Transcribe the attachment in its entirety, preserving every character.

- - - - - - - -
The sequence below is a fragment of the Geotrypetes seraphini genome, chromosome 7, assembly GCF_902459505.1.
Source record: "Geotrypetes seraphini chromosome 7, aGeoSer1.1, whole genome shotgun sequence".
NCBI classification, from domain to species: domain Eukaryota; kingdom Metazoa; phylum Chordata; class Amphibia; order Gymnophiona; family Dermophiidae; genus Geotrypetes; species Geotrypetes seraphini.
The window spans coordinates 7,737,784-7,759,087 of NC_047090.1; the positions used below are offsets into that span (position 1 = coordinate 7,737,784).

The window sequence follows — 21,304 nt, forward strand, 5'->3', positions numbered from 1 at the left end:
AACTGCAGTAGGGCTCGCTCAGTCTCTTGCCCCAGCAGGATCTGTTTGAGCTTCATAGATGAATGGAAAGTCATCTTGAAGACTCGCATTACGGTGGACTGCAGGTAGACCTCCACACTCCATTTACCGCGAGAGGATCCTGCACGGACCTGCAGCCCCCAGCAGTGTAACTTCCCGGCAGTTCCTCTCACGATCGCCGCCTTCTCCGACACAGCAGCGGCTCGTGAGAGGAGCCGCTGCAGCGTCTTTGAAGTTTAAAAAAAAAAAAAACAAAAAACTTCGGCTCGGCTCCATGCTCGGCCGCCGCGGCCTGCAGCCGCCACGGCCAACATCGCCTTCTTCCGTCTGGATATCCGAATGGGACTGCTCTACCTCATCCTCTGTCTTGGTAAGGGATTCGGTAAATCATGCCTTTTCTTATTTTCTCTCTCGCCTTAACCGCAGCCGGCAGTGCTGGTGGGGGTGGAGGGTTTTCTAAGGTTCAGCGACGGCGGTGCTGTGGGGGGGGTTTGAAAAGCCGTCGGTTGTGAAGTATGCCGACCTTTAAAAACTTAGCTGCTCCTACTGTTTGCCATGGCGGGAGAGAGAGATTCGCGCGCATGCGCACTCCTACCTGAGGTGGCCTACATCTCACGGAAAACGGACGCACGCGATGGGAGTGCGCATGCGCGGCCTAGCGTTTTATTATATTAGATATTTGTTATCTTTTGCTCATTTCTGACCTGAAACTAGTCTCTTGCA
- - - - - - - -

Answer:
The sequence below is a fragment of the Geotrypetes seraphini genome, chromosome 7, assembly GCF_902459505.1.
Source record: "Geotrypetes seraphini chromosome 7, aGeoSer1.1, whole genome shotgun sequence".
NCBI classification, from domain to species: domain Eukaryota; kingdom Metazoa; phylum Chordata; class Amphibia; order Gymnophiona; family Dermophiidae; genus Geotrypetes; species Geotrypetes seraphini.
The window spans coordinates 7,737,784-7,759,087 of NC_047090.1; the positions used below are offsets into that span (position 1 = coordinate 7,737,784).

The window sequence follows — 21,304 nt, forward strand, 5'->3', positions numbered from 1 at the left end:
AACTGCAGTAGGGCTCGCTCAGTCTCTTGCCCCAGCAGGATCTGTTTGAGCTTCATAGATGAATGGAAAGTCATCTTGAAGACTCGCATTACGGTGGACTGCAGGTAGACCTCCACACTCCATTTACCGCGAGAGGATCCTGCACGGACCTGCAGCCCCCAGCAGTGTAACTTCCCGGCAGTTCCTCTCACGATCGCCGCCTTCTCCGACACAGCAGCGGCTCGTGAGAGGAGCCGCTGCAGCGTCTTTGAAGTTTAAAAAAAAAAAAAACAAAAAACTTCGGCTCGGCTCCATGCTCGGCCGCCGCGGCCTGCAGCCGCCACGGCCAACATCGCCTTCTTCCGTCTGGATATCCGAATGGGACTGCTCTACCTCATCCTCTGTCTTGGTAAGGGATTCGGTAAATCATGCCTTTTCTTATTTTCTCTCTCGCCTTAACCGCAGCCGGCAGTGCTGGTGGGGGTGGAGGGTTTTCTAAGGTTCAGCGACGGCGGTGCTGTGGGGGGGGTTTGAAAAGCCGTCGGTTGTGAAGTATGCCGACCTTTAAAAACTTAGCTGCTCCTACTGTTTGCCATGGCGGGAGAGAGAGATTCGCGCGCATGCGCACTCCTACCTGAGGTGGCCTACATCTCACGGAAAACGGACGCACGCGATGGGAGTGCGCATGCGCGGCCTAGCGTTTTATTATATTAGATATTTGTTATCTTTTGCTCATTTCTGACCTGAAACTAGTCTCTTGCA